Social Conflicts between New Teaching and Old Teaching Sufi Orders among the Salar (Xunhua Sub-prefecture, Gansu Province) in the 18th Century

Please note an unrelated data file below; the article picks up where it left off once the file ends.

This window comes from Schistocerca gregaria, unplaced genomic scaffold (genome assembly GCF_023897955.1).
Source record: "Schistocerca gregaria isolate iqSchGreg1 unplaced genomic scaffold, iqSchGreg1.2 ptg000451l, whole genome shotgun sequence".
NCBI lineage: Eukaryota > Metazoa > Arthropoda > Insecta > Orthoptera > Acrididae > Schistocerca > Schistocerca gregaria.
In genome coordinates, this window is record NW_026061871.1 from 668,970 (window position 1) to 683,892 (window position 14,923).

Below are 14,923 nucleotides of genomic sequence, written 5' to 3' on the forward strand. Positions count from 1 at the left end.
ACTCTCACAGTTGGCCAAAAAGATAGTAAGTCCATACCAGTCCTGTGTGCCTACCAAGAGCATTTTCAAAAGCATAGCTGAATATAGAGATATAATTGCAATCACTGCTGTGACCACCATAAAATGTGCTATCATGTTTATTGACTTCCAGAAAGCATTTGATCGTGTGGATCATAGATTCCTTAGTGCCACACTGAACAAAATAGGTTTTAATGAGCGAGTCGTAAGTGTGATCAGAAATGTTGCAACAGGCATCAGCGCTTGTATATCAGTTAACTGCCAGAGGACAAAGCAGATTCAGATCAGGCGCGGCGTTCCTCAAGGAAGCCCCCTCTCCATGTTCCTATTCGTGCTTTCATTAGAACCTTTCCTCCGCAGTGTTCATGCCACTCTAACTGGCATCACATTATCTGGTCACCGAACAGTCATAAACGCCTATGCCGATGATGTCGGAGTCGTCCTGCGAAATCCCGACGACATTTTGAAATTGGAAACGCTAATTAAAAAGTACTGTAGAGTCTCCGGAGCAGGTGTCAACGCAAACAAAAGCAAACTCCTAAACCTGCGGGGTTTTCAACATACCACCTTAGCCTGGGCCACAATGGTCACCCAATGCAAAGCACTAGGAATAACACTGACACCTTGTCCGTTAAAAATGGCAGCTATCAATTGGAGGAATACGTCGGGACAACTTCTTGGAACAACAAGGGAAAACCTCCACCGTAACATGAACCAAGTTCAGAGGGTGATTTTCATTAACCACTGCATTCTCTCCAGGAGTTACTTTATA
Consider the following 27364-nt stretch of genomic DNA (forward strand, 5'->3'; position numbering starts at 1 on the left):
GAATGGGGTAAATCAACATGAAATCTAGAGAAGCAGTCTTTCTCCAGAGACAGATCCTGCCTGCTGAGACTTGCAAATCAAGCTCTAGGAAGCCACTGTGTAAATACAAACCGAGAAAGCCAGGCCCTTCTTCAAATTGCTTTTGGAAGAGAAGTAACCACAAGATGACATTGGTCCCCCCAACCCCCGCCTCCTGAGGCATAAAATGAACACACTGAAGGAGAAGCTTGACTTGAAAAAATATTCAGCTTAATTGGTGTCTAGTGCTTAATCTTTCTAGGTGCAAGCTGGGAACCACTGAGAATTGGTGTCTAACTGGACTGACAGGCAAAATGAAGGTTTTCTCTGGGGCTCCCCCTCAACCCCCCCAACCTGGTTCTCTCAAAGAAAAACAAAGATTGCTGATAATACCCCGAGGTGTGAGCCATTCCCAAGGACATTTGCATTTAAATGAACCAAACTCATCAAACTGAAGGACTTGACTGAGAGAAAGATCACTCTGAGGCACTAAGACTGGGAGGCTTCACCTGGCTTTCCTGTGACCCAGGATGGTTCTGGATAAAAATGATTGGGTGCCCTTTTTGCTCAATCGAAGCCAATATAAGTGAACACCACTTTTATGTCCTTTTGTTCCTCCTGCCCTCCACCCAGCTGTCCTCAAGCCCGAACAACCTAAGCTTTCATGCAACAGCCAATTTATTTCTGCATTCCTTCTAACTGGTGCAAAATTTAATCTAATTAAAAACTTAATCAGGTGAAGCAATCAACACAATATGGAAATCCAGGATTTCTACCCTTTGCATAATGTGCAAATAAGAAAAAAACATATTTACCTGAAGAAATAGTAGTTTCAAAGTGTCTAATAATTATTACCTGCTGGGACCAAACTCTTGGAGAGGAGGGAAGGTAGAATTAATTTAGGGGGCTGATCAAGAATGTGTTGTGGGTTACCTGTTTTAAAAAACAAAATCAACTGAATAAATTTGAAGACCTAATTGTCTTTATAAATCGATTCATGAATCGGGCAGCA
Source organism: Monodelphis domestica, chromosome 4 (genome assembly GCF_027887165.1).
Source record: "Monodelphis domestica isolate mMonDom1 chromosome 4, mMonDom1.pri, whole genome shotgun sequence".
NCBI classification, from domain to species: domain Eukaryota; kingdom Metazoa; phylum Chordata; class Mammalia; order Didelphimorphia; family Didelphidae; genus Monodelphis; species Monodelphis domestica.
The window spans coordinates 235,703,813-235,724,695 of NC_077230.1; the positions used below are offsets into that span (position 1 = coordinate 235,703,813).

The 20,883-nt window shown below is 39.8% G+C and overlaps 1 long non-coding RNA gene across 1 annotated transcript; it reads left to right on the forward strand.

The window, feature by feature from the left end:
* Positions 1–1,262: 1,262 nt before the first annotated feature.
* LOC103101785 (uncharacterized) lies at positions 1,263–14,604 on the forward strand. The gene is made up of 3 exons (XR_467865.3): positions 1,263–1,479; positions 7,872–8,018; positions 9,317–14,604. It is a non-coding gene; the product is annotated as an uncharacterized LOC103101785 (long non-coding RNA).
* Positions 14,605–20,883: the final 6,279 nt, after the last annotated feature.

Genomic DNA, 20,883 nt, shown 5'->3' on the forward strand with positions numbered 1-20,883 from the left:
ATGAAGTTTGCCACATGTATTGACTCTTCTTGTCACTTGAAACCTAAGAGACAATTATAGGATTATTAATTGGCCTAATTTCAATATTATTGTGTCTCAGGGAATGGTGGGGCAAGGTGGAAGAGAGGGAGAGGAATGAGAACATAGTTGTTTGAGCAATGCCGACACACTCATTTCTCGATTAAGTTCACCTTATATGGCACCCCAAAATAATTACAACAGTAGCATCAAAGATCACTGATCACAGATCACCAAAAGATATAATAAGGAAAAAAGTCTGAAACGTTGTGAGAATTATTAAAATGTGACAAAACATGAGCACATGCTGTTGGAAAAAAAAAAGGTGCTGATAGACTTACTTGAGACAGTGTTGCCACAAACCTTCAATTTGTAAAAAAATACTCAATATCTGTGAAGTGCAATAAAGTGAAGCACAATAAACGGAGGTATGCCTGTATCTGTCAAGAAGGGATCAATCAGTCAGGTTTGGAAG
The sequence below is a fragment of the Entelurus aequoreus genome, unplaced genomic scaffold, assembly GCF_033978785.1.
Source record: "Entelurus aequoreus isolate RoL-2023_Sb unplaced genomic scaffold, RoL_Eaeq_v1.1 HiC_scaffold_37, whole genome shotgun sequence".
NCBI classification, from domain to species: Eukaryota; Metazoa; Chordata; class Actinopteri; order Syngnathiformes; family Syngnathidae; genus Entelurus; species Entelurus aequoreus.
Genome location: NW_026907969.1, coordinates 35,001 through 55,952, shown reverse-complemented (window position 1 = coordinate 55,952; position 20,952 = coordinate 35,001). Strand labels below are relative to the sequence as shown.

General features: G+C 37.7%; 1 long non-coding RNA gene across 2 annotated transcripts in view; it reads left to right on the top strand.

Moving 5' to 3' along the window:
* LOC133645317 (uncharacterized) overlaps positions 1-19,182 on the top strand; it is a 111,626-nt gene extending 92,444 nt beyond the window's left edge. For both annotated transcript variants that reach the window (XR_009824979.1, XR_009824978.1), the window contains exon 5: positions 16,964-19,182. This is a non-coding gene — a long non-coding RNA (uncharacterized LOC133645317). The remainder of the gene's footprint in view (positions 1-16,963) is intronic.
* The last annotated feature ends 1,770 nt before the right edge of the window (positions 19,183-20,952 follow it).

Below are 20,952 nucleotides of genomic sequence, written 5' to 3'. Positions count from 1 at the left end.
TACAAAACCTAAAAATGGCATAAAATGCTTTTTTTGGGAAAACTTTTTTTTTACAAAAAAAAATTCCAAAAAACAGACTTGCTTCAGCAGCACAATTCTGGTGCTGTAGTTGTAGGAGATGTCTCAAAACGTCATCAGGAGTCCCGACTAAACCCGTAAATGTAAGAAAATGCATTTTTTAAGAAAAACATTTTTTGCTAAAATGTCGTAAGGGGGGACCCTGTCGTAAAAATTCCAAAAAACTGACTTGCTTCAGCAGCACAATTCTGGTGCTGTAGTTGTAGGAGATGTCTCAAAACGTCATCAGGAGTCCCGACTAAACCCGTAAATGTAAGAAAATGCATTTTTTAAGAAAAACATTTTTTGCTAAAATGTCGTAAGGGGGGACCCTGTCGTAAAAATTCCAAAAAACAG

This chapter outlines the history of the Salar Muslims of Xunhua in the Qing empire’s northwestern frontiers. It explores the political and administrative circumstances during the Qianlong period that accommodated the advent of different Sufi orders among the Salars and the fierce competition for dominance that developed among them thereafter. The Salars were Turkic-speaking Muslims, from Transoxiana, west of the Pamir Mountains, who had served in the Ming dynasty military and eventually resettled in Xunhua. The Ming government appointed chieftains who exerted their authority through a hierarchy of lineages, to oversee the Salar population’s administrative and religious affairs. During the mid-Qing period the government launched political reforms which weakened the chieftain’s family power, enabling Sufi halls to step into the vacuum of authority. Thus, the earlier mosque hierarchy headed by the chieftain was taken over by Sufi shaykhs who became the established authorities among the Salars. The competition between Sufi orders to usurp the chieftain’s authority extended beyond the doctrinal sphere, to the social, political, economic and legal realms. Coupled by inadequate understanding of Salar socio-religious configuration by Qing officials, these developments led to escalating internal strife that had marked one of the grimmest chapters of Salar history.